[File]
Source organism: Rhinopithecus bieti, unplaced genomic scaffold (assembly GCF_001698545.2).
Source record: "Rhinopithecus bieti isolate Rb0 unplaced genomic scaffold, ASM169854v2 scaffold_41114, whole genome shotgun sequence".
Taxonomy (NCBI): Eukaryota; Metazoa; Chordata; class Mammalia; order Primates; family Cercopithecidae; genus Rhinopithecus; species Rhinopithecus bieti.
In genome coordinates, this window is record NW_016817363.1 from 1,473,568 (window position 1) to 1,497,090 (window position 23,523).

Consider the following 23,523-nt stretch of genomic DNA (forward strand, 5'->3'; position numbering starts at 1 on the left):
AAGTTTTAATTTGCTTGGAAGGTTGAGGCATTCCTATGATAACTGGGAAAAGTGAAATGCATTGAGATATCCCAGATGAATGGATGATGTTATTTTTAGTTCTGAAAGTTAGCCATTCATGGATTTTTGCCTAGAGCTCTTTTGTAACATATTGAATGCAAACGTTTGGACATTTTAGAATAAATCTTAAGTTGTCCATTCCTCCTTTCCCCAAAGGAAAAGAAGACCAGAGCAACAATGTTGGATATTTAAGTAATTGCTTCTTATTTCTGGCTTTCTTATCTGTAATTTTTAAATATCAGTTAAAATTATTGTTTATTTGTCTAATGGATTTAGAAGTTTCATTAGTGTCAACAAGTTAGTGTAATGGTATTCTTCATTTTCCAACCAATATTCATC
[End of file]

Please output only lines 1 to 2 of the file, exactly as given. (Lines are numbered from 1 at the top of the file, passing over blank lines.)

Source organism: Rhinopithecus bieti, unplaced genomic scaffold (assembly GCF_001698545.2).
Source record: "Rhinopithecus bieti isolate Rb0 unplaced genomic scaffold, ASM169854v2 scaffold_41114, whole genome shotgun sequence".